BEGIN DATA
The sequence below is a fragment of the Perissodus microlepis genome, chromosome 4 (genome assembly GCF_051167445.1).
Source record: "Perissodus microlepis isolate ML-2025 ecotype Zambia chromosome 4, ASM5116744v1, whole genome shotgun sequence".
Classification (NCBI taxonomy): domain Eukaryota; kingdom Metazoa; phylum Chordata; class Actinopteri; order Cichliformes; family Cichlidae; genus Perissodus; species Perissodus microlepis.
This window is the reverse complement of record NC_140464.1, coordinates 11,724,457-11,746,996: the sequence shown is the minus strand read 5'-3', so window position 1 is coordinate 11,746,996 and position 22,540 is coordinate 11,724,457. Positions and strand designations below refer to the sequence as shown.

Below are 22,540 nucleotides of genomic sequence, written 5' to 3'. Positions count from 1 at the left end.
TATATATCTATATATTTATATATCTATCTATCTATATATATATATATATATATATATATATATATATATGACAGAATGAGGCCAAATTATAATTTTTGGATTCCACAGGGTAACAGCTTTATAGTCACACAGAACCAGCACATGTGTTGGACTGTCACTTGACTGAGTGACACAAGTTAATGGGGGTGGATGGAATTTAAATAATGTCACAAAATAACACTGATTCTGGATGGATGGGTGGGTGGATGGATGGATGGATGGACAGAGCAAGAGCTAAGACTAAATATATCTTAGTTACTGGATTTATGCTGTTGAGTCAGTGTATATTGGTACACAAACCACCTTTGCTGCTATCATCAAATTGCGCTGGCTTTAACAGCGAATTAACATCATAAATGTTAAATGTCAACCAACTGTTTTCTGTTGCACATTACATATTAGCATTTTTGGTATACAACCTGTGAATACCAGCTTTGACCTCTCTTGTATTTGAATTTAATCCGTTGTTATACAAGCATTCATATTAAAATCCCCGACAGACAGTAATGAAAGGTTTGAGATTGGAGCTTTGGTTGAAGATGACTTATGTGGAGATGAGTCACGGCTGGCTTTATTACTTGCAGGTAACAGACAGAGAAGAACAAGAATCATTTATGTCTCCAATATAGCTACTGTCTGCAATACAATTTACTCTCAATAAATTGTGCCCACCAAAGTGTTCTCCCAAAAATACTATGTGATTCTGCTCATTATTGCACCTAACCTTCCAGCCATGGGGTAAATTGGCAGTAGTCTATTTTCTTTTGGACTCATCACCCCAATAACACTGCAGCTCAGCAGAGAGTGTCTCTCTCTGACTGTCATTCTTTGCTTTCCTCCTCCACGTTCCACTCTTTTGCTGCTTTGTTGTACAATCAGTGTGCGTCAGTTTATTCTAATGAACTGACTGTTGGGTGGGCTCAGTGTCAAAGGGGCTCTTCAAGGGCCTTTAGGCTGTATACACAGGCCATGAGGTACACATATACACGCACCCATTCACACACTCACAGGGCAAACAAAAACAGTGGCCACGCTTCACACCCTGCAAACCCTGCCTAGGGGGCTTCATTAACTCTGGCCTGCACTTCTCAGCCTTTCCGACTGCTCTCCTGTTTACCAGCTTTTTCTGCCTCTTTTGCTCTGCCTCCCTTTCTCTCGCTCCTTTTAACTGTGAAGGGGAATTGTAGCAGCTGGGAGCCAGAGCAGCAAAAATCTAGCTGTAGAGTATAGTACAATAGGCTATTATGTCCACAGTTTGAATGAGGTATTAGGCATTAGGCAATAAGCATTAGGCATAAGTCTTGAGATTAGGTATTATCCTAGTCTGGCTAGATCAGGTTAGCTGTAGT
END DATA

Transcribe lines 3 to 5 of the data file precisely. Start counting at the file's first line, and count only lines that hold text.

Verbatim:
Classification (NCBI taxonomy): domain Eukaryota; kingdom Metazoa; phylum Chordata; class Actinopteri; order Cichliformes; family Cichlidae; genus Perissodus; species Perissodus microlepis.
This window is the reverse complement of record NC_140464.1, coordinates 11,724,457-11,746,996: the sequence shown is the minus strand read 5'-3', so window position 1 is coordinate 11,746,996 and position 22,540 is coordinate 11,724,457. Positions and strand designations below refer to the sequence as shown.

Below are 22,540 nucleotides of genomic sequence, written 5' to 3'. Positions count from 1 at the left end.